Orcas Island Trail Rides’ equine adventures lead beginning as well as veteran horsemen through mountainous terrain and old-growth forests in the depths of Orcas Island’s hinterlands. Donning long pants and sensible shoes, riders take in lush woods, verdant pastures, and rocky bluffs while atop one of nine amiable steeds. The South Arch Trail winds around craggy turf, thrilling riders with steep, narrow inclines and dive-bombing squirrels. A popular choice, the South Boundary Trail follows a similarly rugged path, though an extra hour is tacked on to drink in breathtaking views. The Island View trail carts riders to the peak of Mount Pickett, where panoramic bay scenes and photogenic mermen await. For safety, helmets are available on loan free of charge.
Dorothy Moore, owner of The Dining Dog, indulges canines with her full menu of meals and treats oriented to dogs' particular senses of taste. Tongues lap up doggy cocktails with names such as the Barkarita, and teeth happily crunch into entrees of fresh veggies, turkey loaf, steak, or chicken that have attracted the attention of local press and celebrities alike. Owners can further reward pets or buy their eternal silence with cupcakes in flavors that range from steak and cheese to peanut-butter bacon.
Spay and neuter surgeries change the lives of free-roaming cats. For females, it means a lower risk of infections and pregnancy complications; for males, less fighting and fewer health problems. When the Feral Cat Spay/Neuter Project started in 1997, the mission was to spay and neuter as many free-roaming cats as possible, helping reduce overpopulation and the need for euthanasia deaths in community shelters.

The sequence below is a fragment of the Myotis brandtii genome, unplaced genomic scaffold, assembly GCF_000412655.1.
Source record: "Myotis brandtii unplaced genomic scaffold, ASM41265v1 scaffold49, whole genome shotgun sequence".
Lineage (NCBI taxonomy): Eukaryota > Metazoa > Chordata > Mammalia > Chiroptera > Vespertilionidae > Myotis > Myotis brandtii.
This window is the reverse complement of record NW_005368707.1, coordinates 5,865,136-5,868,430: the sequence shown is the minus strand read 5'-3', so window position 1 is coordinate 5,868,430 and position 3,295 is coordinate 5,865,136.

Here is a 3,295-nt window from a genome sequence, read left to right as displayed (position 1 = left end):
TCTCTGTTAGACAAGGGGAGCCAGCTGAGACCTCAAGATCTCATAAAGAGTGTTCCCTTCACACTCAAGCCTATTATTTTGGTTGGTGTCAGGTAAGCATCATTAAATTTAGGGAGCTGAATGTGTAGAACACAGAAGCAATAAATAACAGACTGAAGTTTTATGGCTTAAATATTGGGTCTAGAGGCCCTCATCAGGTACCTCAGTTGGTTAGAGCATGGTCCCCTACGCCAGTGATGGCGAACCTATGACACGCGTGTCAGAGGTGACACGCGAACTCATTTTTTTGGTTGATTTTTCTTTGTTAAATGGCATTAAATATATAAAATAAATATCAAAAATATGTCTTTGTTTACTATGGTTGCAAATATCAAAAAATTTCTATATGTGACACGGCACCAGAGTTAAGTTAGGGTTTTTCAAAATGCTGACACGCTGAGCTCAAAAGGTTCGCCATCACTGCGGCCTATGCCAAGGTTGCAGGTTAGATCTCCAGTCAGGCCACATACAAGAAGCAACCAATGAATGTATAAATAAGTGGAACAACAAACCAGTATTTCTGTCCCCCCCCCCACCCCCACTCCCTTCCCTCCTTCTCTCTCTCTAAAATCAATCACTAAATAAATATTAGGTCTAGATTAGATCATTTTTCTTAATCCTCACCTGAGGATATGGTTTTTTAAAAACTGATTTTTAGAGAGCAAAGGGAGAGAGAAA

Today, the organization has expanded its work to include all cats, including those with homes. When a cat arrives for surgery, it also receives a basic health exam, rabies vaccination, and, for free-roaming cats, an ear tip to identify it as spayed or neutered. Since its inception, the Feral Cat Spay/Neuter Project has performed the surgery on more than 82,000 cats. The organization collaborates with other like-minded groups and individuals striving to care for animals in a safe, humane environment.
There's much more to a Seattle Walk Star experience than walking. Canines are given the opportunity to run, play, or even swim—all in the pursuit of tiring out even the most high-energy pooches. Adventures vary greatly depending on the location, the number of dogs, and their combined knowledge of local plant life. An insured walker can be solicited for a one-time jaunt or routine walks on a weekly, biweekly, or monthly basis.
With 18,000 square feet of boarding facilities and 10 park-like spaces for pups to romp in, the Academy of Canine Behavior is a true pet-care destination. Dogs bunk down with the staff of trainers and behaviorists for the signature five-week Board and Train program, during which they learn proper manners, such as how to share toys, greet guests, and do their own taxes. Both boarding and daycare guests frolic in indoor or outdoor dog runs during the day, and cats can daydream about enemy birds in their own exclusive area. Owners can also schedule sessions with the on-site groomer, who has experience with hard-to-handle animals, especially those who insist on doing their own makeup.